Quote Originally Posted by 20WRX04 View Post
    Nice write up.
    Thanks!
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    Administrator RayfieldsWRX's Avatar
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    Quote Originally Posted by jcaputo View Post
    Wow, quite a compliment. Thanks!
    Probably not how he meant it.

    Great experiment. Nice box plot. Want to come work for me in a quality department?



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    Registered User Timdog1650's Avatar
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    Very cool experiment. I like your thought process. I also like how the data reinforced what I have long suspected: When the ecu is running its most aggressive/optimized map, your fuel economy will benefit. When the ECU is in damage control mode from running poor gas, fuel economy suffers.

    Also, not that your experimental method wasn't good, but I wish there was a much larger sample set of data here to back this hypothesis up with various levels of modification, climate, altitude, driving style, etc.

    Good stuff.

    ~Tim

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    Registered User 06STImulus's Avatar
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    since i cant find 93 i just use 91... because when i think about it i'm only paying like a $1-2 per gallon when i fill up anyways... when i had my prelude it also only recommended 91 and honestly i could tell the difference when i filled it with 87... so in conclusion... 91 ftw lol

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    Registered User jcaputo's Avatar
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    Quote Originally Posted by RayfieldsWRX View Post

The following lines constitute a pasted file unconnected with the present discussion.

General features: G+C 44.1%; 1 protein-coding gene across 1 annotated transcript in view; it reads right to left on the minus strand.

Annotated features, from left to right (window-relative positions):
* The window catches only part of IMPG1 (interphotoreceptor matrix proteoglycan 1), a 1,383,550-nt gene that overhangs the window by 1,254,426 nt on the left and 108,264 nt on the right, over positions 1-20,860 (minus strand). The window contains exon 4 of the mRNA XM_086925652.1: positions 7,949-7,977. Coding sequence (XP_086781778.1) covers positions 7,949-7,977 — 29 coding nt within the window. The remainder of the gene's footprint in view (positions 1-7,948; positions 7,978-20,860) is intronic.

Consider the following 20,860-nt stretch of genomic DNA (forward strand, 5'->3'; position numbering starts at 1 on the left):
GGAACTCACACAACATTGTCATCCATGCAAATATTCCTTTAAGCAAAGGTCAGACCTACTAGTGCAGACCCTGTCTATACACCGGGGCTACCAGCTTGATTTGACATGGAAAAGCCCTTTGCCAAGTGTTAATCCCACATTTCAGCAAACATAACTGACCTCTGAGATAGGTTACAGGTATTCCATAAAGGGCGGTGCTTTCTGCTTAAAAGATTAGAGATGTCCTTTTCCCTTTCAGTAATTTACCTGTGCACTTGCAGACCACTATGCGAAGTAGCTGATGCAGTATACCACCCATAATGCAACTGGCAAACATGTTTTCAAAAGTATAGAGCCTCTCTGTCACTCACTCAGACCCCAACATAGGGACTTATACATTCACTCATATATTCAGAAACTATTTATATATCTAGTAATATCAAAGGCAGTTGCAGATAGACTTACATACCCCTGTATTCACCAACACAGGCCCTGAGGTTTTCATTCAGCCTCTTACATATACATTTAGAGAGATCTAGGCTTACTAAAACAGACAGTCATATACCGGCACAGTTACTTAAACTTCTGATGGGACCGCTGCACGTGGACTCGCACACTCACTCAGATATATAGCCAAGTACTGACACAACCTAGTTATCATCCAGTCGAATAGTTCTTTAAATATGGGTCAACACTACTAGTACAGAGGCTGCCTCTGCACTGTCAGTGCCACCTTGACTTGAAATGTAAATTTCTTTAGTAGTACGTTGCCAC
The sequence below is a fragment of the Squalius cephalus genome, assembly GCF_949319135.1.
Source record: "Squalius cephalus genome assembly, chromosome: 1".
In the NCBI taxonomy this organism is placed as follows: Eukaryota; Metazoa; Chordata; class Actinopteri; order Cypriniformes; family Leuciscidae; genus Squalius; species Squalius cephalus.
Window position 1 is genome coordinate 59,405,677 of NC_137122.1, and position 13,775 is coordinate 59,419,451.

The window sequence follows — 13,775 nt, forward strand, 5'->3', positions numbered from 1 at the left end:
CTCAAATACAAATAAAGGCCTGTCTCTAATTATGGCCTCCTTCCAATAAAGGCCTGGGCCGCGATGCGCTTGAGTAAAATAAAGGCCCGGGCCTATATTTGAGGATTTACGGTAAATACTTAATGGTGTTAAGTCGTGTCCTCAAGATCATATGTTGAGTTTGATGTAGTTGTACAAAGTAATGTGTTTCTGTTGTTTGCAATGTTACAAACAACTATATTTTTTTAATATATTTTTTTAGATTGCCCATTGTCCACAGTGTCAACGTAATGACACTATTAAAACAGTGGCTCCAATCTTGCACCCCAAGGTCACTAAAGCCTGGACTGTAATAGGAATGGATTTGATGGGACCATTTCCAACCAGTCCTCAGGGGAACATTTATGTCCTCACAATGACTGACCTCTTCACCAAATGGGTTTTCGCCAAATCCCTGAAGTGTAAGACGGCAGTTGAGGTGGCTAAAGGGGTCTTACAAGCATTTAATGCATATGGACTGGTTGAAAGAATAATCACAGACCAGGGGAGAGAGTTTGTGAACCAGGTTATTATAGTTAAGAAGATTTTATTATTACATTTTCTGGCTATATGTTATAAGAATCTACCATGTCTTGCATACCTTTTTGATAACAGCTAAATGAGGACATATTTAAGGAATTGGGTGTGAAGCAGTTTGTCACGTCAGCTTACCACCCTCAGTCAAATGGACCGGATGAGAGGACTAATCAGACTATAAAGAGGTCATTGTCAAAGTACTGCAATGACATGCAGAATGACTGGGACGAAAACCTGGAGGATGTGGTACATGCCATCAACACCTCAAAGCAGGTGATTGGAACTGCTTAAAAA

Probably not how he meant it.

    Great experiment. Nice box plot. Want to come work for me in a quality department?



    Hint: No, you don't.
    That's how I took it anyway. C'mon Ray, you're a respected member of the community, being compared to you is a good thing.

    HAHA, quality isn't really my thing. I had enough of it going through lean six sigma training.


    Quote Originally Posted by Timdog1650 View Post
    Very cool experiment. I like your thought process. I also like how the data reinforced what I have long suspected: When the ecu is running its most aggressive/optimized map, your fuel economy will benefit. When the ECU is in damage control mode from running poor gas, fuel economy suffers.

    Also, not that your experimental method wasn't good, but I wish there was a much larger sample set of data here to back this hypothesis up with various levels of modification, climate, altitude, driving style, etc.

    Good stuff.

    ~Tim
    Thanks Tim. I also suspected that fuel economy would benefit, but I was quite surprised to see just how much it went up. Nearly a 10% jump switching from 87 to 93 was not what I expected to see.

    I don't have the capacity to collect a whole lot more data, but anyone who'd like to send me data on their car, I'd be happy to do the analysis. Though I can't imagine too many owners of tuned cars are going to be willing to throw 87 in the tank just to see what happens.